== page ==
ROYAL AGRICULTURAL SOCIETY i I The usual monthly meeting of the Royal Agn- J cultural Society of England was held on Wednes- day, at 13. Hanover-square, Lcrd Middleton (pre- sident) in the chaiT. Among those present were Prince Christian, the Earl of Coventry, the Earl of Derby, the Earl of Feversham, the Earl of Joni,y, Lord Moreton, the Hon. C""cil T. Parker, Sir Gilbert Greenall, Sir P. Albert Muntz, M.P., Sir John Thorold, and Colonel Sir Nigel Kings- cote. Sixty new members were elected. The Secre- tary announced that the sooiety's petition for a Supplemental Charter had been granted by tha King in Council on March 30, when instructions bad been given to the Home Secretary for the issue of letters patent under the Grear. Seal. It was hoped that the new Charter would De received very shortly. A motion providing for the annual retirement of cne-thirdl of the members of the council, instead of a tTitmnial general election, proposed by Sir Jaoob Wilson and seconded by Sir Nigel Kinga- cote, was carried by 18 votes to four. A letter having been read from the Italian Am- bassador relative to the proposal of the King of Italy for the establishment of an International Cnamber cf Agriculture, tho council resolved that tho adhesion of the Royal Agricultural S-ociety should be given to the oongreb.S propcsed to be held at Rome to consider this matter. I Reporta relating to the society's forthcoming show to be held at Park Royal, Willesden, N.W., from the 27th to the 30th June next having been I presented, the proceedings terminated.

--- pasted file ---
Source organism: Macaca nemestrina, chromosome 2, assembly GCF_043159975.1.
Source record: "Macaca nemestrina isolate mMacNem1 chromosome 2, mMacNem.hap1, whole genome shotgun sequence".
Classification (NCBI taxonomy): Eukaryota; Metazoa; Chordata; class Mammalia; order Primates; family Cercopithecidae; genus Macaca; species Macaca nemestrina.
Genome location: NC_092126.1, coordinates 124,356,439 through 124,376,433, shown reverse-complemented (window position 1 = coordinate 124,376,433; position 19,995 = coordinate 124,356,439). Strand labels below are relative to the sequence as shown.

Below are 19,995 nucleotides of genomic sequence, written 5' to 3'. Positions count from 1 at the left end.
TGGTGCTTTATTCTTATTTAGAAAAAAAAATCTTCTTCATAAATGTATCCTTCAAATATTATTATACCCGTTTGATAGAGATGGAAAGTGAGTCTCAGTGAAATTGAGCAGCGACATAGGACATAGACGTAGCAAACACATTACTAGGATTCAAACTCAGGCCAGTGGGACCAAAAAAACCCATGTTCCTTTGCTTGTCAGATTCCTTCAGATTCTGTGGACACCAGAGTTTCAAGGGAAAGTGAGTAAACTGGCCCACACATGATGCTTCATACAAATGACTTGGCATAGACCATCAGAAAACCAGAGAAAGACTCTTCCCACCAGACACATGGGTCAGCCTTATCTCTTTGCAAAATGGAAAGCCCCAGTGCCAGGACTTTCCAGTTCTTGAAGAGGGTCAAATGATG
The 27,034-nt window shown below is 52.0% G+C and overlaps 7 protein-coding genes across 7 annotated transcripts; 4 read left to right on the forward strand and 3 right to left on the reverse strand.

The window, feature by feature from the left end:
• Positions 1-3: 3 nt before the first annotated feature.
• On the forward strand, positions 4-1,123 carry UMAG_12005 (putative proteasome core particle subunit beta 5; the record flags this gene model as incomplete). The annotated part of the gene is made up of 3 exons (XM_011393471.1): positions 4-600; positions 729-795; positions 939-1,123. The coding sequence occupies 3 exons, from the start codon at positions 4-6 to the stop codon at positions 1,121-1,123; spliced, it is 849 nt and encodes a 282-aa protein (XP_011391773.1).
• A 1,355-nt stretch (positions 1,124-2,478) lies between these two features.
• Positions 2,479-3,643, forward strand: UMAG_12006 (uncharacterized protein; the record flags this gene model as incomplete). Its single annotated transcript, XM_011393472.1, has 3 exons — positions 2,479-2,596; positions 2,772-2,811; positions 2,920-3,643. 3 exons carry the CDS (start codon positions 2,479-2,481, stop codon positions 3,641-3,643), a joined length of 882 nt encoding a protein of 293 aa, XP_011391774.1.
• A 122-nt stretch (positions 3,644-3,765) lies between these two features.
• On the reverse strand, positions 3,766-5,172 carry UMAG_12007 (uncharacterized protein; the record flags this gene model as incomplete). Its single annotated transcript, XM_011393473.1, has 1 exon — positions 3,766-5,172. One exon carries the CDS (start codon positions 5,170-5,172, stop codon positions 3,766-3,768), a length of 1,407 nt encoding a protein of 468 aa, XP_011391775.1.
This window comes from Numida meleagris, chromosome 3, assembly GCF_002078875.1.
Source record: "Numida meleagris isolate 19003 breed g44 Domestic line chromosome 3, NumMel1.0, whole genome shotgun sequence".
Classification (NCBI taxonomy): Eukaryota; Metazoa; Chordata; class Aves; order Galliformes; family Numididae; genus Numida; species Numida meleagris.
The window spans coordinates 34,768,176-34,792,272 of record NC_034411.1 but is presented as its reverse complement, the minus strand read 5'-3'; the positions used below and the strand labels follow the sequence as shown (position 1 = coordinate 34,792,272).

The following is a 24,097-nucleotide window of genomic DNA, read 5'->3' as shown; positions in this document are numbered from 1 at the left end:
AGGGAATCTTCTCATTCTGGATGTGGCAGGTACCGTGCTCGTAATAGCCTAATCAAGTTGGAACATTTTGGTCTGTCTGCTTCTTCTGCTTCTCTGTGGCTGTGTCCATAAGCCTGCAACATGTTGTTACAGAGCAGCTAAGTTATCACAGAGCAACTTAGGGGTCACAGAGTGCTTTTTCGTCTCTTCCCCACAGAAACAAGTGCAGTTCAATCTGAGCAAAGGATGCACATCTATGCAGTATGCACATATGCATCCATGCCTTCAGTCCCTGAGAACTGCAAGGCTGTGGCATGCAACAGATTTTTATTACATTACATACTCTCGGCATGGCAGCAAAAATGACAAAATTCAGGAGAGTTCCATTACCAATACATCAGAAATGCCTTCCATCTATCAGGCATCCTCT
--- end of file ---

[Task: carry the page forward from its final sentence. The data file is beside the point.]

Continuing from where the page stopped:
I WIRRAL GUARDIANS. The last meeting of the old Board of the Wirral Guardians was held at Clatterbridge Workhouse on Wednesday morning, Mr. H. A. Latham (vice- chairman) presiding. Th.3 Workhouse Master (Mr. W. L. Richards) reported that the number of persons in the Work- house was 176, as compared with 171 in the corre- sponding period iaat year. The number of vagrants r'.oved during the past fortnight was 73, aa against 64 last year. From the minutes of the Finance Committee, which were adopted on the motion of the Rev. P. C. Robin, it appeared that cheques had been signed amounting to £ 863. 14s. 9d. The amount of expenditure in outdoor relief was £112. The Rev. Gamble Walker moved that a vote of thanks be given to Mr. Robin, and expressed regret at his retirement from the Board. They all desired, he said, to shew their appreciation of tho interest; ho had taken in connection with the work of the Union. Mr. Earl seconded, and the motion was unani- mously carried. The Clerk (Mr. J. E. S. Ollive) stated that the Local Government Board had written asking for further information and statistics regarding the division of the district. On the proposition of the Rev. Gamble Walker. a vote of thinks was accorded to Colonel Lloyd for the excellent services he had rendered as chairman of the Board during the year.—A similar compliment was paid to Mr. Latham, the vioe-ohairman, on the motion of Mr. Townsend, seconded h j Mr, J. Delamore.